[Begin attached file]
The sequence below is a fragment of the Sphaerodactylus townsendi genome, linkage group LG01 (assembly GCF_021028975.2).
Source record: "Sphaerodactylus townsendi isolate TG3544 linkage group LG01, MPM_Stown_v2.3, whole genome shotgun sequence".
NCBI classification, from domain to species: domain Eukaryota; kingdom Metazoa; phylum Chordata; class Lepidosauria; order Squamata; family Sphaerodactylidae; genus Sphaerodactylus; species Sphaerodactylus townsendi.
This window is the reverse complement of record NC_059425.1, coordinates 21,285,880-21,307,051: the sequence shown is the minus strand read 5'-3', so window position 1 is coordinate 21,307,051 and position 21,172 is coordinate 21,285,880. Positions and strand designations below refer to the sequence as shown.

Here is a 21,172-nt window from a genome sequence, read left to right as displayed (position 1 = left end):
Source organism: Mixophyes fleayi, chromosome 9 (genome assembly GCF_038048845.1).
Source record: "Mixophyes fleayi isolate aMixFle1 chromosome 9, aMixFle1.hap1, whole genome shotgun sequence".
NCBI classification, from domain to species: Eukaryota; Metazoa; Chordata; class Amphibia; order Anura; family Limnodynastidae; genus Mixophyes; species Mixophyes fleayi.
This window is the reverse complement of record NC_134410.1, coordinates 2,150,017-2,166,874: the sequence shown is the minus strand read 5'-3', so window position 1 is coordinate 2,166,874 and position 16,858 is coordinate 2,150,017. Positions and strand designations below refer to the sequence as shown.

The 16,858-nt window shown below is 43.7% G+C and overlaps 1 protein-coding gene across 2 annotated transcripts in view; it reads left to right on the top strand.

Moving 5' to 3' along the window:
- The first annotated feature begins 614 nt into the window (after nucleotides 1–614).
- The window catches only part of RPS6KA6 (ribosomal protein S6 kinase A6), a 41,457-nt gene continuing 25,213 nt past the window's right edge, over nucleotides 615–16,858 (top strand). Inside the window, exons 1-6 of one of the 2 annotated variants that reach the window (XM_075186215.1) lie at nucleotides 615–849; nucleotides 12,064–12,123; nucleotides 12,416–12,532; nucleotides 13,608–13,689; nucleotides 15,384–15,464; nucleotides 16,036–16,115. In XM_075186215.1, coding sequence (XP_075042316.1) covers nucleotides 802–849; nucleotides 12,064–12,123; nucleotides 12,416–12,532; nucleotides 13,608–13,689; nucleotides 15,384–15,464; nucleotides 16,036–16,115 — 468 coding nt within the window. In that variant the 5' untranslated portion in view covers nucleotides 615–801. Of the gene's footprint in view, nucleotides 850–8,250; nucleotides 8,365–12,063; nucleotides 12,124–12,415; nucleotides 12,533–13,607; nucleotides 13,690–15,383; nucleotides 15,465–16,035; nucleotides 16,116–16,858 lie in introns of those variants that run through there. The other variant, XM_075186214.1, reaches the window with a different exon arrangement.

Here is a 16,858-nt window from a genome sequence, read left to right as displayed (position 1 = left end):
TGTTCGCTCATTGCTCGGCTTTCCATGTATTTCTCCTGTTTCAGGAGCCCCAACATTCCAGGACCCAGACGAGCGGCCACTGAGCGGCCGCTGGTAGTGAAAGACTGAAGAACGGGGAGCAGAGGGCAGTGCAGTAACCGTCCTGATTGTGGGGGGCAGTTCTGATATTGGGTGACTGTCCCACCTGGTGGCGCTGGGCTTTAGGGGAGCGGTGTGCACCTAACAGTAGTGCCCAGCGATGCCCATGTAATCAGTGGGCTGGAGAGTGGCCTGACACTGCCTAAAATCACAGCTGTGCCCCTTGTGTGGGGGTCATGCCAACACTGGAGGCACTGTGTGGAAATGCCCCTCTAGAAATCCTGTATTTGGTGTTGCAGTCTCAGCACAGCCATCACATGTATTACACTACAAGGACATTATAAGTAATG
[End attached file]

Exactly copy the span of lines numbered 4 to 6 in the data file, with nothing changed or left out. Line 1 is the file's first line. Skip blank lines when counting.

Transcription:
This window is the reverse complement of record NC_059425.1, coordinates 21,285,880-21,307,051: the sequence shown is the minus strand read 5'-3', so window position 1 is coordinate 21,307,051 and position 21,172 is coordinate 21,285,880. Positions and strand designations below refer to the sequence as shown.

Here is a 21,172-nt window from a genome sequence, read left to right as displayed (position 1 = left end):
Source organism: Mixophyes fleayi, chromosome 9 (genome assembly GCF_038048845.1).